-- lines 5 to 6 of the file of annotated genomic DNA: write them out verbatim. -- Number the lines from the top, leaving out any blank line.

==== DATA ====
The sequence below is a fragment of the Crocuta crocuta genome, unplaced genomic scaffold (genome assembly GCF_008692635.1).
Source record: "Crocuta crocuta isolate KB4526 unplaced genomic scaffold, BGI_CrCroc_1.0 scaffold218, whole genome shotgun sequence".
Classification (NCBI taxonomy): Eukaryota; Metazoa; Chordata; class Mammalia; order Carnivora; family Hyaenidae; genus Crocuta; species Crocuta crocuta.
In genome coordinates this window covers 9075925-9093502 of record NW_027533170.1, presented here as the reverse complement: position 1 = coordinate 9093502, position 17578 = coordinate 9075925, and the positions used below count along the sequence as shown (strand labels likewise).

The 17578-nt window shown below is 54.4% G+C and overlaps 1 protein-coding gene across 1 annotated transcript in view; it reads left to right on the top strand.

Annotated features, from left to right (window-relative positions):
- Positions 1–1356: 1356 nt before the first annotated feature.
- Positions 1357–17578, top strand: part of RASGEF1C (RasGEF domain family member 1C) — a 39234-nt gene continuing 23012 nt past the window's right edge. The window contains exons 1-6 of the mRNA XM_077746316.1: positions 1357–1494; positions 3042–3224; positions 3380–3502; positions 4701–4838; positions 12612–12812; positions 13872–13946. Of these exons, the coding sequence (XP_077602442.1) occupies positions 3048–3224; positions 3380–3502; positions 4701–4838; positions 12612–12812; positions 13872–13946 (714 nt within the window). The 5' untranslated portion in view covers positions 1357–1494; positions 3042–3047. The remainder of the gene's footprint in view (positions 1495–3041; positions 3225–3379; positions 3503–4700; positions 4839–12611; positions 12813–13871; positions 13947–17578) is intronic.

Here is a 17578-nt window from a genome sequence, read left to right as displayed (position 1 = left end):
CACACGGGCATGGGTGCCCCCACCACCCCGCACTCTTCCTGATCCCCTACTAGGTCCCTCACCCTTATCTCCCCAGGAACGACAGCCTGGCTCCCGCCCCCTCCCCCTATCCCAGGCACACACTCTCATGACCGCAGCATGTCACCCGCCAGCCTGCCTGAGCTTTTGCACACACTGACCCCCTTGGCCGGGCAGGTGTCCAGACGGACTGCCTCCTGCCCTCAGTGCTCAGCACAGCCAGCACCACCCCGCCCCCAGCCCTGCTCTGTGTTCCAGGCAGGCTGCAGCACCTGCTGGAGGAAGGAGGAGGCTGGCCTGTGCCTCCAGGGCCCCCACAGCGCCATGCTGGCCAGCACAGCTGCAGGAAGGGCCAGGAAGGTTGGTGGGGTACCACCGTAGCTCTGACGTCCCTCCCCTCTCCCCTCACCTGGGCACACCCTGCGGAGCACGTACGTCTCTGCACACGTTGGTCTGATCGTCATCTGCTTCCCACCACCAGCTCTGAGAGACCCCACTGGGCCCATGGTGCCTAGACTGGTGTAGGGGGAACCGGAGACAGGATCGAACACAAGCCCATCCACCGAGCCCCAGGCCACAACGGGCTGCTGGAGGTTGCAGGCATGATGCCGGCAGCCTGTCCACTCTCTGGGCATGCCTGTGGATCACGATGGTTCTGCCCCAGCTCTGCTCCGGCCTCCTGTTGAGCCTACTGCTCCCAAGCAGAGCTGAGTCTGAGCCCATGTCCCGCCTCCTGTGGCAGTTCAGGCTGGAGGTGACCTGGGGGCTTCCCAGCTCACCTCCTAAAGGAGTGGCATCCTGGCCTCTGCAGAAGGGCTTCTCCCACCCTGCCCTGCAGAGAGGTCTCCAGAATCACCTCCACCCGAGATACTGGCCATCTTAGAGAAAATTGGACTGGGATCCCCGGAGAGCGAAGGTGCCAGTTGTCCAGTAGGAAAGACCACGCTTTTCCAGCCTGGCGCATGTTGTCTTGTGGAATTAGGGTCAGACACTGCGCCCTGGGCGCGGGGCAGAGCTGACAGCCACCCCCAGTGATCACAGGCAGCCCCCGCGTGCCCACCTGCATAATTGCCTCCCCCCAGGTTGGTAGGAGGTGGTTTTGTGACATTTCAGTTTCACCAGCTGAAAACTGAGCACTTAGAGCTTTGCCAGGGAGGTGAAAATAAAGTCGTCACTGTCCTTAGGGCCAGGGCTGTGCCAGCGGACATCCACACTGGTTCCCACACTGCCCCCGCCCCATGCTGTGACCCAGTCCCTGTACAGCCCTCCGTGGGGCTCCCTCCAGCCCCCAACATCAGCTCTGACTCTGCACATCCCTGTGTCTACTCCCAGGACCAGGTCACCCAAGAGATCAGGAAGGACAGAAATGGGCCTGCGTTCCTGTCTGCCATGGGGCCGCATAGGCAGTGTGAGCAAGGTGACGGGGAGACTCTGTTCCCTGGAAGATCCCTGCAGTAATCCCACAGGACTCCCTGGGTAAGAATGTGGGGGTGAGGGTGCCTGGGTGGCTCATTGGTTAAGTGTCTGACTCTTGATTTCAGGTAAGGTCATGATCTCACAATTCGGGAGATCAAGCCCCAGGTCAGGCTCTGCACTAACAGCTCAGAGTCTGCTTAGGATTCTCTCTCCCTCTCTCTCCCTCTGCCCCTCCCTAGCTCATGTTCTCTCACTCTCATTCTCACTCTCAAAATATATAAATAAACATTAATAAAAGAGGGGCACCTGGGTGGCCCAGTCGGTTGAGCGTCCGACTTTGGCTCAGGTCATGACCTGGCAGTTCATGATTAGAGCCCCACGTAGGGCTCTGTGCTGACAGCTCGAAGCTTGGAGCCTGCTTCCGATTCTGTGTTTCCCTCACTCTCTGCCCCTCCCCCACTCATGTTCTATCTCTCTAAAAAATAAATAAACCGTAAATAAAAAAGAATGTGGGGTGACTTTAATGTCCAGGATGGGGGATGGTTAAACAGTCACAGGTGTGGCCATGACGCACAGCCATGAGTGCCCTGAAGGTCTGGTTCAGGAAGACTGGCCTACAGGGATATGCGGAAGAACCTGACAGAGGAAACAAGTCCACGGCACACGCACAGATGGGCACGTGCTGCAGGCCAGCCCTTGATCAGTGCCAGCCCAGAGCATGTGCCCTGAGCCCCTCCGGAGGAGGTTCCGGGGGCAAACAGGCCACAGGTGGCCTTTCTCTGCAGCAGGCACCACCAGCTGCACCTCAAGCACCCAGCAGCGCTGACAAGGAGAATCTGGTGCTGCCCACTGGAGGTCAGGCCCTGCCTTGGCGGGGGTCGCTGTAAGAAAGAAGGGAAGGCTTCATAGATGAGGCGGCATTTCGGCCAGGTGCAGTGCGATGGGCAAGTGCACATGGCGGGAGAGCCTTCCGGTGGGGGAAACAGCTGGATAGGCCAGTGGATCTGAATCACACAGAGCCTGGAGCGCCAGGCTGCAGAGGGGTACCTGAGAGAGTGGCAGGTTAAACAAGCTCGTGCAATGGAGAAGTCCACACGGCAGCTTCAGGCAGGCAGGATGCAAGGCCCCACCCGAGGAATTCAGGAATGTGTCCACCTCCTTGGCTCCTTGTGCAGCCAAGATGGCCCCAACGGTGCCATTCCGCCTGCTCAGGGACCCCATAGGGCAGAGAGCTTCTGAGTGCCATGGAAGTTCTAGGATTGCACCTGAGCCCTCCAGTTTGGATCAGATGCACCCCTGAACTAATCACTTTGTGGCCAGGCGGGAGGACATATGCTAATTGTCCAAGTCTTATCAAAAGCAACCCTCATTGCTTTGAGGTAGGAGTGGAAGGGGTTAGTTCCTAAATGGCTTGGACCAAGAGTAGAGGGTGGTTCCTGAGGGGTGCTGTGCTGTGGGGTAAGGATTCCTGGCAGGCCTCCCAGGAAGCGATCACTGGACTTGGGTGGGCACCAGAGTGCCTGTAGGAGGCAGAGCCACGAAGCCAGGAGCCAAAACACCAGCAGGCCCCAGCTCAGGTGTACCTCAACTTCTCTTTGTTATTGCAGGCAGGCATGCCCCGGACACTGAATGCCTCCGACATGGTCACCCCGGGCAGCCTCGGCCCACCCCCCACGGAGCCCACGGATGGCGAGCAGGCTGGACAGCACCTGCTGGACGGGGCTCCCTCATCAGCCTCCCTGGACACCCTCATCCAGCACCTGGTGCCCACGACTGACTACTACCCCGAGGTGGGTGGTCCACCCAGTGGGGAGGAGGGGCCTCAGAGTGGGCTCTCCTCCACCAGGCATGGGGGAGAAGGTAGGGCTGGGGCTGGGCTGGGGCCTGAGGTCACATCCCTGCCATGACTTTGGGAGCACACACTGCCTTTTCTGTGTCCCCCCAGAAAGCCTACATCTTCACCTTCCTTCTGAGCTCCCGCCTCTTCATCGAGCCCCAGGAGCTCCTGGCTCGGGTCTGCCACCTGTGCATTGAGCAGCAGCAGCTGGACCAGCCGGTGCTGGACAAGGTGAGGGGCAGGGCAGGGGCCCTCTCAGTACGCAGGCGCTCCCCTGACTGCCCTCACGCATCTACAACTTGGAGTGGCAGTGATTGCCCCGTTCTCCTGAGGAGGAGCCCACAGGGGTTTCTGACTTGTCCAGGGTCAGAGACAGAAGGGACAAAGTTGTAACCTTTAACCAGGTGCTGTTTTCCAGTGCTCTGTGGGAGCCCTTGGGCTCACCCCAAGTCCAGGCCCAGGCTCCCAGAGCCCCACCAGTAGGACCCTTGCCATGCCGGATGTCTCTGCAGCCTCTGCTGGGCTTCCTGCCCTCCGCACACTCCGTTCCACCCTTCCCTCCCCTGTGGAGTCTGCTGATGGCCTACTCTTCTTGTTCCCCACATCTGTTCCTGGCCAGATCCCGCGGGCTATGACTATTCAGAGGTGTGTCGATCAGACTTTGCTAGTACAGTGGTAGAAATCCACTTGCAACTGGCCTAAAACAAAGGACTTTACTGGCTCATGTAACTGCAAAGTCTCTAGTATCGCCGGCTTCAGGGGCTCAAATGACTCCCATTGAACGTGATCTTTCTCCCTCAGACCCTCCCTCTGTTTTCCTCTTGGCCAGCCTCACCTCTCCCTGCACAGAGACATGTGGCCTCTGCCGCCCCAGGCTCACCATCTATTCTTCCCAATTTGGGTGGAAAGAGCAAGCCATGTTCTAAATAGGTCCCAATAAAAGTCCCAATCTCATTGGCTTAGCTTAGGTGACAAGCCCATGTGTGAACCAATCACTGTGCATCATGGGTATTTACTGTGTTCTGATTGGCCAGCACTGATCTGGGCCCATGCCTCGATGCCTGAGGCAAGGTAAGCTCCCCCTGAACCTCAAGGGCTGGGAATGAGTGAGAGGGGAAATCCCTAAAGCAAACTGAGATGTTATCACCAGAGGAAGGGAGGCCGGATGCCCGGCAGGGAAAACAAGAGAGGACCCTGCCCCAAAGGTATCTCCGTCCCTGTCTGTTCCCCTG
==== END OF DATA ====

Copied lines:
The 17578-nt window shown below is 54.4% G+C and overlaps 1 protein-coding gene across 1 annotated transcript in view; it reads left to right on the top strand.

Annotated features, from left to right (window-relative positions):